Hijacking the News Media Is Easy, But You Need Some News First

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Matt Yglesias is upset today about the hack gap. That’s also a favorite of mine, but I think he makes a mistake here when he notes that no one is paying much attention to the latest Ebola outbreak in Africa:

There was a time when TV news covered Ebola in Africa a lot: in the immediate runup to the 2014 midterms, when Republican Party political operatives decided that trying to alarm people about Ebola would be a good way to win votes….Coverage then immediately plummeted when it no longer served the tactical interests of the Republican Party, with just 50 segments airing over the two post-election weeks.

Today, of course, a new ongoing Ebola outbreak that happens to coincide with a US midterm election is not something the Republican Party wants to emphasize in its midterm messaging….What Republicans want to scare people about instead is a group of a few thousand Central Americans who are currently in Southern Mexico….Consequently, television news is doing a lot of coverage of this issue rather than of Ebola.

So far, fair enough. But then there’s this:

I would urge people involved in the industry to think about this question honestly. When Barack Obama proclaimed that “no challenge poses a greater threat to future generations than climate change,” television news did not respond with weeks of nonstop climate coverage. When Obama was president, TV news took its assignments from Republican congressional leaders.

It’s fine to criticize the news media for spending too much time on whatever the Republican Party is trying to scare people about. At the same time, it’s just the nature of the news business that it covers things that are new. The Ebola outbreak was new. The migrant caravan is new. Climate change is old. If Democrats want equal time in the news media scare-a-thon, they need to at least find something new for the media to cover.¹ For good or ill, that’s politics 101.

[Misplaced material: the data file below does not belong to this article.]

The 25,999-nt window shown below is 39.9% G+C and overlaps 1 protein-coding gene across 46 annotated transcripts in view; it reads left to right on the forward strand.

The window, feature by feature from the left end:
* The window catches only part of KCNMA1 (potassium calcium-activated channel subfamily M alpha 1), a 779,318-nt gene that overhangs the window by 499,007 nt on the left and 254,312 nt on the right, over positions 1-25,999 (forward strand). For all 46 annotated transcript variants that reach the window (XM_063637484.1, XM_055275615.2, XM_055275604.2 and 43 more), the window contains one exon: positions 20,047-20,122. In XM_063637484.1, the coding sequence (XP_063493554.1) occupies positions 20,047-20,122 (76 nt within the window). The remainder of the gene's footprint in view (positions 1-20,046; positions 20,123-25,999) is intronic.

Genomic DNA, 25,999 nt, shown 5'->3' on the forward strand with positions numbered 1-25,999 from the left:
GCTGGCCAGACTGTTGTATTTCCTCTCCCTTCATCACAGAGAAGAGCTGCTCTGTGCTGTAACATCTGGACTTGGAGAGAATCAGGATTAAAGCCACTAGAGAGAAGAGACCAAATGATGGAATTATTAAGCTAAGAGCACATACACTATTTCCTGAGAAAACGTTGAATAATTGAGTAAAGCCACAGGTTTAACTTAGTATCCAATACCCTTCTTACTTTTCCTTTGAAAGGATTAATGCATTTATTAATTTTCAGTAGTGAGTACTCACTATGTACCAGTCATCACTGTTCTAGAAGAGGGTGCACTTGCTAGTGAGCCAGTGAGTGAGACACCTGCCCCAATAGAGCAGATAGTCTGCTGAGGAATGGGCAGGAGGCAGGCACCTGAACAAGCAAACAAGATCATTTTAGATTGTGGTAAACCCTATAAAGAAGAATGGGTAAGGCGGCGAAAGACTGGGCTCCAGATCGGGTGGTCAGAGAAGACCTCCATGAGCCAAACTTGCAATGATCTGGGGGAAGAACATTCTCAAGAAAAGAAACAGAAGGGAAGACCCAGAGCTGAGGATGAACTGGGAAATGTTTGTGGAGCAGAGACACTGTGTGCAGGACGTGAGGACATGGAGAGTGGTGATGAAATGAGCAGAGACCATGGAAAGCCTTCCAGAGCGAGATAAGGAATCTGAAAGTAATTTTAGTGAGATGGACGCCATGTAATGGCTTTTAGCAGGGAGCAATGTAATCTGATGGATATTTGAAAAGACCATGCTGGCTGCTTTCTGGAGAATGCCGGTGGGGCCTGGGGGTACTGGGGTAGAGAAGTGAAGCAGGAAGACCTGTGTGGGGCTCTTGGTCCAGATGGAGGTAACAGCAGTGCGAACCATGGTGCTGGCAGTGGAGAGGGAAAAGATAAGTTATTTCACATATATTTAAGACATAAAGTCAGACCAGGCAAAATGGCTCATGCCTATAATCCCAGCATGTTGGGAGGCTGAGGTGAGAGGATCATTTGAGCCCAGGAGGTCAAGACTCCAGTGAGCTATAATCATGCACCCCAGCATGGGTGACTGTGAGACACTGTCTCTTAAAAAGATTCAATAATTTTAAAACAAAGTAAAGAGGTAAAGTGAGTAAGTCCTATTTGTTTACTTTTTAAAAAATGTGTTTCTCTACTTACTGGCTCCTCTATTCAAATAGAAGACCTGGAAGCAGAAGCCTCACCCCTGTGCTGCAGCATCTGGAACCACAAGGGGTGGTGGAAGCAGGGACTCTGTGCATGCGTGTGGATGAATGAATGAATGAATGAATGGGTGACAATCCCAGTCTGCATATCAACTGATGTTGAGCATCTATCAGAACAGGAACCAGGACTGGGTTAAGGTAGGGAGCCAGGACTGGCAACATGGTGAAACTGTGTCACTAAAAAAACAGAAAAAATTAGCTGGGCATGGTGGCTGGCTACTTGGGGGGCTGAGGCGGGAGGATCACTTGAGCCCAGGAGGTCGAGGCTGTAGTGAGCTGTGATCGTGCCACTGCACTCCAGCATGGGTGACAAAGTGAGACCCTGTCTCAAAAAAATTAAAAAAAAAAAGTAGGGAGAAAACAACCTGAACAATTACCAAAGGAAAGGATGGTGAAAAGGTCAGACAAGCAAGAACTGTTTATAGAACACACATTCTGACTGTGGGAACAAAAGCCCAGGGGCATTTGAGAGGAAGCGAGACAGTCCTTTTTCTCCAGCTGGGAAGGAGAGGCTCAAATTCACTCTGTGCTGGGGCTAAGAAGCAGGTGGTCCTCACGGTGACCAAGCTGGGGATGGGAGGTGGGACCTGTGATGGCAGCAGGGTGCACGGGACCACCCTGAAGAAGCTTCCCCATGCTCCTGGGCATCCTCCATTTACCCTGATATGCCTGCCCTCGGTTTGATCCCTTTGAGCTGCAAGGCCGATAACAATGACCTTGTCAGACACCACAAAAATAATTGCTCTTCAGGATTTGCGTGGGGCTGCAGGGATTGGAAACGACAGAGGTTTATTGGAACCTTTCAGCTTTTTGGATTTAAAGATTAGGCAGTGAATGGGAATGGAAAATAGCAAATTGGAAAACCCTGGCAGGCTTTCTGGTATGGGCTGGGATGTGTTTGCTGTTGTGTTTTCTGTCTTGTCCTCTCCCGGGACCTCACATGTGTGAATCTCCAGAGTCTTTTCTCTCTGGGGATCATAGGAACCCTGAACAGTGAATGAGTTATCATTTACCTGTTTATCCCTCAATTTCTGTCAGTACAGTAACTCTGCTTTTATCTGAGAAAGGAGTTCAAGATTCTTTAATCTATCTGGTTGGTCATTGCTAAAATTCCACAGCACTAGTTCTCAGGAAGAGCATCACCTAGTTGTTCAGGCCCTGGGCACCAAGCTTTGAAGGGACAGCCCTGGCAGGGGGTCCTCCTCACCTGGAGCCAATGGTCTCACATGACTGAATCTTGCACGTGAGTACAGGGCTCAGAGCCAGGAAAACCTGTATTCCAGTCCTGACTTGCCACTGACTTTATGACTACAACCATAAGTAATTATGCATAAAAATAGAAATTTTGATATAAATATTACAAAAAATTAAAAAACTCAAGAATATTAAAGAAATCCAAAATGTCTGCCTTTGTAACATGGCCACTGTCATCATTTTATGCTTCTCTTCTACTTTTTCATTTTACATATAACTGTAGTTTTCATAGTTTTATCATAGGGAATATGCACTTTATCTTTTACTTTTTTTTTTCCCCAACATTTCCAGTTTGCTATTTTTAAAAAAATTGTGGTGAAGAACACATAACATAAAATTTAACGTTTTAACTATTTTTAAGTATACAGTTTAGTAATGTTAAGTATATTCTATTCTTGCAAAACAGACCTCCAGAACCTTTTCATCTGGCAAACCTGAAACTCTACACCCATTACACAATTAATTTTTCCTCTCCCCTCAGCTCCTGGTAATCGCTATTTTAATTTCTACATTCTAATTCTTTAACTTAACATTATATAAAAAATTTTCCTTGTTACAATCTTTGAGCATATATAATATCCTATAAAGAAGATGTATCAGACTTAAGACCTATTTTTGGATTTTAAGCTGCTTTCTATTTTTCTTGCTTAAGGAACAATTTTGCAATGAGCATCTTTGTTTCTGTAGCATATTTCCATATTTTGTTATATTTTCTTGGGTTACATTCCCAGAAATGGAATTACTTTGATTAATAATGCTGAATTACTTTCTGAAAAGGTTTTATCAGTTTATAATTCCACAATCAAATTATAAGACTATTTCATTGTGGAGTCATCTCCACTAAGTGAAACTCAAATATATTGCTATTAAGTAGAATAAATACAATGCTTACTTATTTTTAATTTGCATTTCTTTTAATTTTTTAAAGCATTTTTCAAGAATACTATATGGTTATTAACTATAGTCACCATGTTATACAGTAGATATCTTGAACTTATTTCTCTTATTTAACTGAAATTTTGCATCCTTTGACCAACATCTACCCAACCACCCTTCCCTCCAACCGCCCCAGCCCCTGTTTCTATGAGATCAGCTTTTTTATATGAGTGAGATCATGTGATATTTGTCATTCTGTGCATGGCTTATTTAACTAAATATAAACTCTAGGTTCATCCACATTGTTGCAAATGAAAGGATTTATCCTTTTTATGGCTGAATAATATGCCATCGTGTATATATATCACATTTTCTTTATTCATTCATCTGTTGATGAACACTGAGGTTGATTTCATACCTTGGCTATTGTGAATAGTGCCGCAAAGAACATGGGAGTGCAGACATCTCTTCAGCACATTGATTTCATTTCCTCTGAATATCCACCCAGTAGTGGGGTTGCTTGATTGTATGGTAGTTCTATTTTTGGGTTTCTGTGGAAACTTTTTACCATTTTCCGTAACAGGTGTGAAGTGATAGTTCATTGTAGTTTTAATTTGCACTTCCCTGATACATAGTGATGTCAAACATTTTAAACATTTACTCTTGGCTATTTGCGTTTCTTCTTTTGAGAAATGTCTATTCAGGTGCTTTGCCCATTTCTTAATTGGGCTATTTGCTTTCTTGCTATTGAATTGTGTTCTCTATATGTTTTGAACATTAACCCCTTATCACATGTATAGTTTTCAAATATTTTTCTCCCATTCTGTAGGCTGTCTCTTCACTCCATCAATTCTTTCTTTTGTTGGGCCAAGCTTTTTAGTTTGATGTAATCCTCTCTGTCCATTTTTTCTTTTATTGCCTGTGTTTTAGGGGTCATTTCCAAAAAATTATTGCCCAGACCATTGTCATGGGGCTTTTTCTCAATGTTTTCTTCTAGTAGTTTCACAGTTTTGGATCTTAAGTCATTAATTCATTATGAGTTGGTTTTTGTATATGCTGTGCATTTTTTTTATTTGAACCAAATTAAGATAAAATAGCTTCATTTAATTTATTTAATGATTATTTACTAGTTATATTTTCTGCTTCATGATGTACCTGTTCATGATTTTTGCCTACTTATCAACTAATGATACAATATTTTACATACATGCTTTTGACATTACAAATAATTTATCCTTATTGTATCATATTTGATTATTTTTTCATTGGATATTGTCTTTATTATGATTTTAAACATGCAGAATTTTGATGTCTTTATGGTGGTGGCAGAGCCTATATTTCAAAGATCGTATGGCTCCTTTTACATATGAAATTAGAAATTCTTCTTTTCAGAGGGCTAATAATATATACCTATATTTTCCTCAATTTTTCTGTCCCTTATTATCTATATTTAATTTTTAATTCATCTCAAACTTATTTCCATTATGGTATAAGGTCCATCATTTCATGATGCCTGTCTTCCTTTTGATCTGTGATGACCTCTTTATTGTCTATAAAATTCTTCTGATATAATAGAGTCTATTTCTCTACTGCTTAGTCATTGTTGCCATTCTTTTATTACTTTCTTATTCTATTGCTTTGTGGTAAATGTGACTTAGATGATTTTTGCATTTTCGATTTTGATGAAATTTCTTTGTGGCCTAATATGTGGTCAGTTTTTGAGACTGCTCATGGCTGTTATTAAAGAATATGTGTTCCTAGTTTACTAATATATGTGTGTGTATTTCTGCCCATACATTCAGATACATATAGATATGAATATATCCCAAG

FWIW, I’d note that Brett Kavanaugh got a lot of coverage a few weeks ago, and Jamal Khashoggi is getting a lot of coverage now. Both of those are helpful to the Democratic cause as long as Democrats play their cards right. What they have in common is (a) they’re new, and (b) fresh revelations dripped out daily, giving reporters something to cover every day. In the Khashoggi case, the drip-drip-drip is being coordinated by Turkish President Recep Tayyip Erdogan for reasons of his own. I don’t know what those reasons are, and Erdogan’s motivations in this whole affair remain kind of murky, but Democrats could definitely take some media lessons from him.

In any case, the key to hijacking the news media is to pound on a story where there’s fresh news to report every single day. Republicans are pretty good at this, Democrats less so. But it’s not rocket science.

¹They also need to be hackier about agreeing to yell and scream in unison about whatever the scary issue of the day is. This is the hack gap in its purest form. If Fox News says the migrant caravan is big news, then the entire Republican messaging apparatus can be counted on to scramble aboard. Democrats, as the herd of cats they’re reputed to be, are less likely to do this. In fact, as we hack gap lamenters have lamented before, a fair number of Democrats would take the other side just to demonstrate their intellectual integrity.

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Fact:

In-depth journalism that investigates the powerful takes real money and is so damn important right now.But it doesn’t take a Mother Jones investigation to know that billionaires and corporations will never fund the type of reporting (like they do politicians) we do that exists to help bring about change. Instead, our mission-driven journalism is made possible by people power, and has been for 46 years now since our founding as a non-profit.

In “TITLE TK” Monica Bauerlein writes about the perilous moment we’re in, and why it’s so important that we raise $325,000 by the time November’s midterms are decided so we can be ready to throw everything we have at the big issues facing the nation no matter what happens. Please help MoJo’s people-powered journalism with a donation today.

$400,000 to go!

payment methods

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